In truth, the Tories’ problems were only arrested by Labour’s own difficulties. In a surprise move, Tom Watson announced he was stepping down as deputy leader and as an MP. He cited “personal, not political reasons”, yet the departure of the man who had become the figurehead for MPs concerned about the party’s direction of travel was a huge moment. On Thursday, former Labour MPs Ian Austin and John Woodcock launched another missile, calling on voters to back the Conservatives because Corbyn was “completely unfit” to enter Downing Street. Austin’s intervention delighted the Tory campaign and was replayed to staff in their headquarters on Matthew Parker Street.

Then there were the calamity candidates. One selected Labour candidate, Sally Gimson, was blocked from standing after being accused of clashing with other members. Another faced a backlash after it emerged she had said she would celebrate the death of Tony Blair; a third, Jane Aitchison, attempted to defend her colleague by saying some people had celebrated the death of Adolf Hitler. Meanwhile, a Tory candidate quit over comments from 2014 in which he said women should keep their “knickers on” to avoid rape. Insiders say candidate selection has been speeded up, which has caused problems. In the Labour party, the speed of selections has turned low-level factional battles into noisy, public clashes.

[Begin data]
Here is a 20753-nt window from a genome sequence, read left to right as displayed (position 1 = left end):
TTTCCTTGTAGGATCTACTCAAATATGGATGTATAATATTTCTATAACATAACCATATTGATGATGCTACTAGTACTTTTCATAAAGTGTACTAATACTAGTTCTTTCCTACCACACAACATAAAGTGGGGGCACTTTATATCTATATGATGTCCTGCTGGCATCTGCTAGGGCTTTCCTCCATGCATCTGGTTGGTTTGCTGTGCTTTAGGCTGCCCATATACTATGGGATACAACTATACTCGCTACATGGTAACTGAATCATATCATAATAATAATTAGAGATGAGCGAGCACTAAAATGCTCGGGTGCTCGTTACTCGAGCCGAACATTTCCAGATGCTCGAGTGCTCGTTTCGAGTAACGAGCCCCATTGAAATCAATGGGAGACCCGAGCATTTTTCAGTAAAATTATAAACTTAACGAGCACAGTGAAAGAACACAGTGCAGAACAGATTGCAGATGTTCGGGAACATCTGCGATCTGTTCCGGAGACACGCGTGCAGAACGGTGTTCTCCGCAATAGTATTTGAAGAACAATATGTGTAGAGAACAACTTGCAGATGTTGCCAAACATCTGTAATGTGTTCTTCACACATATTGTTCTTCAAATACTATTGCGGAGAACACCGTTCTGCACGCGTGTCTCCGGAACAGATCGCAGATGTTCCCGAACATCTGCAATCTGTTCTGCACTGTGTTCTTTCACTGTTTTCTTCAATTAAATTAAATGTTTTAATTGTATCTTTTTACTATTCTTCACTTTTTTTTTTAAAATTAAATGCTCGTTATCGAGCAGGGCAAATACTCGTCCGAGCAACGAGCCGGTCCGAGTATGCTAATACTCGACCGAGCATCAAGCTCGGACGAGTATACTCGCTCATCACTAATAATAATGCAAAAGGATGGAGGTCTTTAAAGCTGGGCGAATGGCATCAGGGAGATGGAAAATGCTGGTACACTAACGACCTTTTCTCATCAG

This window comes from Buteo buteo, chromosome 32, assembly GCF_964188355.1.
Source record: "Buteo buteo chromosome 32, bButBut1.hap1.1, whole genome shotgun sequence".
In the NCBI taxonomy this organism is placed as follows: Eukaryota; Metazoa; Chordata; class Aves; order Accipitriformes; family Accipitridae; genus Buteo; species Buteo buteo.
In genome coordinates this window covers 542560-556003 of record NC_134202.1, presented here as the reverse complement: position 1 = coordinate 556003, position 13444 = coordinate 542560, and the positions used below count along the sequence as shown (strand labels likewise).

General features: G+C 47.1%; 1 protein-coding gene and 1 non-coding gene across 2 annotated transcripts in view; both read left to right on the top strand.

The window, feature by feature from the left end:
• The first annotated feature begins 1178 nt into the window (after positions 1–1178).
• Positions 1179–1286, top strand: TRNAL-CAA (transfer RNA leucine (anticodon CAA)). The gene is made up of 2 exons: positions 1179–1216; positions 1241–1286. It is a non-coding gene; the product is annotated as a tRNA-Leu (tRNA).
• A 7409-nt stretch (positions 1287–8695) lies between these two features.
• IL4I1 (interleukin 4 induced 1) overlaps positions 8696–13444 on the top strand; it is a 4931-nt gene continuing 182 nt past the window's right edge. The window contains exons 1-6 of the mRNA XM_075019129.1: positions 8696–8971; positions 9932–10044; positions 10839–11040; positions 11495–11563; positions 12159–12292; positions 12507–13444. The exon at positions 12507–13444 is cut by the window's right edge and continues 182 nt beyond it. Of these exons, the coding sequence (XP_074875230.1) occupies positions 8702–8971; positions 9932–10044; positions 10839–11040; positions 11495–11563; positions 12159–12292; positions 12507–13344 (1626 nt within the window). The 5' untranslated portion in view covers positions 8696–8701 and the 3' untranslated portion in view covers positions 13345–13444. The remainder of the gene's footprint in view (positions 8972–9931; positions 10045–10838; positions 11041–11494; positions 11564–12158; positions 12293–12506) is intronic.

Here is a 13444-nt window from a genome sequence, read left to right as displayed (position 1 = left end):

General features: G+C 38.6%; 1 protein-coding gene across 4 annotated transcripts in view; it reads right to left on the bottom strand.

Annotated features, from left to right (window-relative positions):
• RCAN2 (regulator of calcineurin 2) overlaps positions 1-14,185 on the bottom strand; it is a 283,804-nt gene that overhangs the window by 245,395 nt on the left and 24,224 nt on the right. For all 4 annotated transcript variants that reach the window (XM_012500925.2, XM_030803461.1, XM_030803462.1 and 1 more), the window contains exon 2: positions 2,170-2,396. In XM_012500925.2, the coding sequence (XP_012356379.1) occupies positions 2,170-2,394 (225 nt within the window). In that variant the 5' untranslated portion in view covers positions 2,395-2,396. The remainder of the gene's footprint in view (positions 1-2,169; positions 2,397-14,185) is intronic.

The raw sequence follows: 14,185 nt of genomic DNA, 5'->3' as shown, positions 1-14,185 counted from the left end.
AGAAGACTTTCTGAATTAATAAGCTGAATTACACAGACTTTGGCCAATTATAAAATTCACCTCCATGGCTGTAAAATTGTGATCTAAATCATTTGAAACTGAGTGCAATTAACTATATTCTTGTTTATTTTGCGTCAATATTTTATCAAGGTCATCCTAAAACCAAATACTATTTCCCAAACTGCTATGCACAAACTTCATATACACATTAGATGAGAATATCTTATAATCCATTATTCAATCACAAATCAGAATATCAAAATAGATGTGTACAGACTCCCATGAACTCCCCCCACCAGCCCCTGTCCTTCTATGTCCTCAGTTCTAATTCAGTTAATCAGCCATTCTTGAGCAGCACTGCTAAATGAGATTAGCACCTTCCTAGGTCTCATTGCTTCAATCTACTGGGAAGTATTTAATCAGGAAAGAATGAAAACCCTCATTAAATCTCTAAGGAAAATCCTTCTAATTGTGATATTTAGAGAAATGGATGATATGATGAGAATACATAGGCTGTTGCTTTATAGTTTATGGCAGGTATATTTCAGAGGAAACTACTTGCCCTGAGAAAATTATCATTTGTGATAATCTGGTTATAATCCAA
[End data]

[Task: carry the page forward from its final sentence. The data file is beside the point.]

Despite the public anarchy, more serious battles are being waged behind the scenes. The tensions between No 10 and the Treasury over spending commitments and how to fund them, as well as a long-running debate about tax cuts, is storing up a potentially explosive relationship at the top of government should the Tories secure a majority.

Former Labour MPs Ian Austin left and John Woodcock

Former Labour MPs Ian Austin, left and John Woodcock, urged Labour voters to turn away from Corbyn and vote Tory. Photograph: Jeff Gilbert/Rex